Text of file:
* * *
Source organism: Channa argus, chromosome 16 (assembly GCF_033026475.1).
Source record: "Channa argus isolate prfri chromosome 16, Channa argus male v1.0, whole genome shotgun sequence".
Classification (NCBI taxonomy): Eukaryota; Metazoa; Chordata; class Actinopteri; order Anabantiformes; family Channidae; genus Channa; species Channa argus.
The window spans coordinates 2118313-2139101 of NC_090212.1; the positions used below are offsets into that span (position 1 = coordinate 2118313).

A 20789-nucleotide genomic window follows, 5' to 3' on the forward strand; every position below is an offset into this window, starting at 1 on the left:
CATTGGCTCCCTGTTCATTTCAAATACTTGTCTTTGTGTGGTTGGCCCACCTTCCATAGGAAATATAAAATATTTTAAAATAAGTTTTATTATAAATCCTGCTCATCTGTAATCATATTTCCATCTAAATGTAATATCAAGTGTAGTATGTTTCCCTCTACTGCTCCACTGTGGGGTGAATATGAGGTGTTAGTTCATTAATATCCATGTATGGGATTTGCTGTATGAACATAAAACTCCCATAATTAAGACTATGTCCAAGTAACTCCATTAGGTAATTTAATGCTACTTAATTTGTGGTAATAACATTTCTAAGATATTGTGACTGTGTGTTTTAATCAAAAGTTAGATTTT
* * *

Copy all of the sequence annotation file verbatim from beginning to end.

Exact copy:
Source organism: Channa argus, chromosome 16 (assembly GCF_033026475.1).
Source record: "Channa argus isolate prfri chromosome 16, Channa argus male v1.0, whole genome shotgun sequence".
Classification (NCBI taxonomy): Eukaryota; Metazoa; Chordata; class Actinopteri; order Anabantiformes; family Channidae; genus Channa; species Channa argus.
The window spans coordinates 2118313-2139101 of NC_090212.1; the positions used below are offsets into that span (position 1 = coordinate 2118313).

A 20789-nucleotide genomic window follows, 5' to 3' on the forward strand; every position below is an offset into this window, starting at 1 on the left:
CATTGGCTCCCTGTTCATTTCAAATACTTGTCTTTGTGTGGTTGGCCCACCTTCCATAGGAAATATAAAATATTTTAAAATAAGTTTTATTATAAATCCTGCTCATCTGTAATCATATTTCCATCTAAATGTAATATCAAGTGTAGTATGTTTCCCTCTACTGCTCCACTGTGGGGTGAATATGAGGTGTTAGTTCATTAATATCCATGTATGGGATTTGCTGTATGAACATAAAACTCCCATAATTAAGACTATGTCCAAGTAACTCCATTAGGTAATTTAATGCTACTTAATTTGTGGTAATAACATTTCTAAGATATTGTGACTGTGTGTTTTAATCAAAAGTTAGATTTT